By Ariffin Sha
Here are some lies we have been fed: Too many parties will dilute non-PAP votes, We’re too small for a coalition Government and We don’t have enough talent for a two-party system.
Reading these comments on the news report about Tan Jee Say announcing the formation of his new Political Party perturbs me.
This is an integral part of Democracy.
I guess most Singaporeans have this Black or White mentality instilled in us since young. It’s either this, or that. But we fail to see that there can be more than 2 ways to do something. There isn’t only the PAP way or the WP way, there are many ways. And the more diversity we have, the more we can come up with a better decision. We are diverse in opinions, needs and wants. We need the right team to represent us. I’m pretty sure 3 million Singaporeans can’t only have 2 different points of view. Diversity is needed for a true representation. Parliamentary Debates would be vigorous and very interesting to watch too.
Personally, I don’t mind seeing more Political Parties. After all this is Democracy isn’t it? If all the opposition were united under one banner, eventually there will be less variety and party whips might come into play. The lesser the number of Opposition, the easier it is for the Ruling Party to control the Opposition. Isn’t it easier to leash one animal than a pack of animals?
“We don’t have enough talent for Singapore for a two-party system” – Lee Hsien Loong, April 2011
We have been fed this lie for years now. The lie that we are too small and we don’t have enough talent for a two-party system. I beg to differ. I believe our ‘World-Class’ Education System can produce enough talent for a coalition Government, let alone a two-party system. Maybe we don’t have enough parties to represent the talents that Singapore has.
’3/4 corner fights might dilute the non-PAP votes’ is the common argument that people who are against multiple parties raise up. I disagree. If we look at the results of the 2011 Punggol General Elections (3-Corner Fight) 2013 Punggol By-Elections (4-Corner Fight), although it was a 4 corner fight consisting of 3 opposition parties, the votes were not diluted between the three parties. Many commented that PAP would win as they electorate would be confused, but they were proven wrong. Lee Li Lian won 54.2% of the votes and PAP had a negative vote swing of 10%. This shows that our electorate do not always get confused by multiple parties.
TOC has actually compiled 9 quotes from PAP that show us why we don’t need Opposition. Have a good
laugh read reading the 9 reasons here.
I would like to have a variety of voices in Parliament, not just one or 2 parties. It might take longer than usual to decide on things with a coalition Government but it will definitely be a well debated outcome. Can you imagine a Parliament with the likes of Chee Soon Juan, Kenneth Jeyaretnam and Tan Jee Say in it? I’m sure they will give the Government a good run for their money and ask tough questions and give good alternatives too.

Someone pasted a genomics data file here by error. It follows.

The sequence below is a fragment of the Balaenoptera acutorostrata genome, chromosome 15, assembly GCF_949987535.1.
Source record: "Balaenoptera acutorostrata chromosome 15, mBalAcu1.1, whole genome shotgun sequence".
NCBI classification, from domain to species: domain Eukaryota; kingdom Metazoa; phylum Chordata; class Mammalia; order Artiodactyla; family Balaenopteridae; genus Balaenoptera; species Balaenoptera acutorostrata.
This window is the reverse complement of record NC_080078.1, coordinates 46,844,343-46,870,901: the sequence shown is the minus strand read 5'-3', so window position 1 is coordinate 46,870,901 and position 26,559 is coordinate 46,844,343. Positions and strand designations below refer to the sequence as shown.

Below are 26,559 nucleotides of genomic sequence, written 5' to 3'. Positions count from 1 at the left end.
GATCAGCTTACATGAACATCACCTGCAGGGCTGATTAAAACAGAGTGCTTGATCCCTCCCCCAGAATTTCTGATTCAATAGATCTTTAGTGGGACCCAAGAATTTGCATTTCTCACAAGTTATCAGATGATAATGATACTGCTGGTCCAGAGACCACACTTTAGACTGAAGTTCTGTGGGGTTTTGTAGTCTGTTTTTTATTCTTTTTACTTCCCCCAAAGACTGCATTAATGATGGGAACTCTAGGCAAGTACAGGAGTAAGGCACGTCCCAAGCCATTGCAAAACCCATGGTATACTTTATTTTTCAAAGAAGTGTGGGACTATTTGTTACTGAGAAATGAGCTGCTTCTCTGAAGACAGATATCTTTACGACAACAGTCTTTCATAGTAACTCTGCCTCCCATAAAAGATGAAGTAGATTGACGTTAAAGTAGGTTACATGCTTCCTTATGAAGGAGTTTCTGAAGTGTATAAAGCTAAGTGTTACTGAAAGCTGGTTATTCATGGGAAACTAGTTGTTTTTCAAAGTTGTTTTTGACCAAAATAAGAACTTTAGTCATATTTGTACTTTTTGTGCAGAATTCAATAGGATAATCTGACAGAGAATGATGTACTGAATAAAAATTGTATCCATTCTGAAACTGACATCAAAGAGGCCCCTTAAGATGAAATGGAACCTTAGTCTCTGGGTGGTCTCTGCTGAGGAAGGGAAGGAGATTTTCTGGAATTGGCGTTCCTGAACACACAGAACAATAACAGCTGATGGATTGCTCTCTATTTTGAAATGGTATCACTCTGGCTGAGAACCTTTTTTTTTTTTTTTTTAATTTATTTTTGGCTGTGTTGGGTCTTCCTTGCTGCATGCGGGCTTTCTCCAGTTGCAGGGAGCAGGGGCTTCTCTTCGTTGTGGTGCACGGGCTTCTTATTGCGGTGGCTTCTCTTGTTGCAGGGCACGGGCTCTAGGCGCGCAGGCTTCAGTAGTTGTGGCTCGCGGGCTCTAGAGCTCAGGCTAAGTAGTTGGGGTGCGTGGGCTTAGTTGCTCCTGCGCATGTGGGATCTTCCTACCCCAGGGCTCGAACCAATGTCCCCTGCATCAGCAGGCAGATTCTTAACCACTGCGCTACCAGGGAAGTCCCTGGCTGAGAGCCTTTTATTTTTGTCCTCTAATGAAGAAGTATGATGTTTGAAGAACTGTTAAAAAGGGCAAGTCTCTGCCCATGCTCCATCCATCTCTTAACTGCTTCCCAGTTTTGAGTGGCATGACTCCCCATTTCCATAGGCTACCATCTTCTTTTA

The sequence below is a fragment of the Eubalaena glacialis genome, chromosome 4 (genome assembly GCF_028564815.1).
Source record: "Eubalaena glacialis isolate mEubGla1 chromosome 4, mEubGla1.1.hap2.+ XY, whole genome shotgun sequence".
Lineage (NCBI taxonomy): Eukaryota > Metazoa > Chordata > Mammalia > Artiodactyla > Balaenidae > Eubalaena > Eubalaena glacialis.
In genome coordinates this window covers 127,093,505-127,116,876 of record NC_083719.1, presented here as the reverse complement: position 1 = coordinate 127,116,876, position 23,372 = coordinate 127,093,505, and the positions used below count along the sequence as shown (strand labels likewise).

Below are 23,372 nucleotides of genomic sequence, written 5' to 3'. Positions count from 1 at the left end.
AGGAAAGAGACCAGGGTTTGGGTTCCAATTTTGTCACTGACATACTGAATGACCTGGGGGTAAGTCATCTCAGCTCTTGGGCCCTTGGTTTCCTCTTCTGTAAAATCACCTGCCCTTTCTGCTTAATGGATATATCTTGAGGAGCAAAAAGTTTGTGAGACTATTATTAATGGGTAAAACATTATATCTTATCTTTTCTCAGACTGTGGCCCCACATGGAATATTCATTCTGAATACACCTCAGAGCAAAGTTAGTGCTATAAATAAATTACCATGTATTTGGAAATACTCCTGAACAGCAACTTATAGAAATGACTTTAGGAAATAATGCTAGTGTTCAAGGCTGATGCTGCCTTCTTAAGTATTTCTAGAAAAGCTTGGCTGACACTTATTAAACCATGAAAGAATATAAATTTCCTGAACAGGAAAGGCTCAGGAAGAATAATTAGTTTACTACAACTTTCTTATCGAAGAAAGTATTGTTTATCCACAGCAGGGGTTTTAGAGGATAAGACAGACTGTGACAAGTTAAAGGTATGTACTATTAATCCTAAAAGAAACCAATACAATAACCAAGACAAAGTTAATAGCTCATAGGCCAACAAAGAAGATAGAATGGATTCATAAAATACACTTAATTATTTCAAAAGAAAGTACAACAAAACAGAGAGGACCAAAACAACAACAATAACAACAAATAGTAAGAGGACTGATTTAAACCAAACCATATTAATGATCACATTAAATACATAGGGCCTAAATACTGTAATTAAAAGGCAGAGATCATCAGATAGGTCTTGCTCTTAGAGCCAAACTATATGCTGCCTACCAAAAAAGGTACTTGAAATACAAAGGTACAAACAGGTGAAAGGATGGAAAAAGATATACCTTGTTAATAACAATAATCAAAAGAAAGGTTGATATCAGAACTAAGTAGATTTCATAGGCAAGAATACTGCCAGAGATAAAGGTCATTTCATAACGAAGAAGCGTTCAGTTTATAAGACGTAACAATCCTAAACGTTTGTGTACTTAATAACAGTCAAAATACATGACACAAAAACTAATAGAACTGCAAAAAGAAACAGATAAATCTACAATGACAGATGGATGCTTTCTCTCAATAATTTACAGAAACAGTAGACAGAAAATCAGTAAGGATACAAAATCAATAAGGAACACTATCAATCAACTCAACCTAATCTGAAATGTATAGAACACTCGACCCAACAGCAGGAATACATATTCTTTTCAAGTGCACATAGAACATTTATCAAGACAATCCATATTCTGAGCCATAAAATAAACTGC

Having more opposition is good as it can prevent abuse of power from the party which has the majority of the votes. It allows White Papers to be debated on, and also it prevents our Constitution from being amended or overwritten.
Thanks to our first past the post system, even though only 60.1% of eligible votes voted for the PAP, they have 92% of the seats in Parliament. However in other nations, if you have 60.1% of votes, you get 60% of seats in Parliament. This system is called Proportional Representation. I wonder if PAP would speak out against the first past the post system if they get voted out and contest again as opposition, as it would definitely be harder to get into Parliament.
Actually if it wasn’t for our First Past the Post System, Multi-Cornered fights wouldn’t be much of a problem too. And we could also bid farewell to gerrymandering.
Contrary to Popular Belief, a coalition government and a system of proportional representation in Parliament is not detrimental to a nation. Have a look at the Parliaments of Sweden and Finland,
- Swedish Parliament: Social Democrats: 30.66% Moderate Party: 30.06% Green Party: 7.34% Liberal People’s Party: 7.06% Centre Party: 6.56% Sweden Democrats: 5.70%
- Finland Parliament: National Coalition Party: 20.4% Social Democrats: 19.1% True Finns: 19.1% Centre Party: 15.8% Left Alliance: 8.1% Green League: 7.3% Swedish People’s Party: 4.3%
Notice the things they have in common? They both have at least 6 different parties in Parliament and there is no clear ‘winner’. The difference between the 1st and 2nd highest percentage of votes is about 1% only. And both Finland and Sweden are doing well as a nation too, they are economically and politically stable.
It would be interesting to see what different opposition parties have to offer.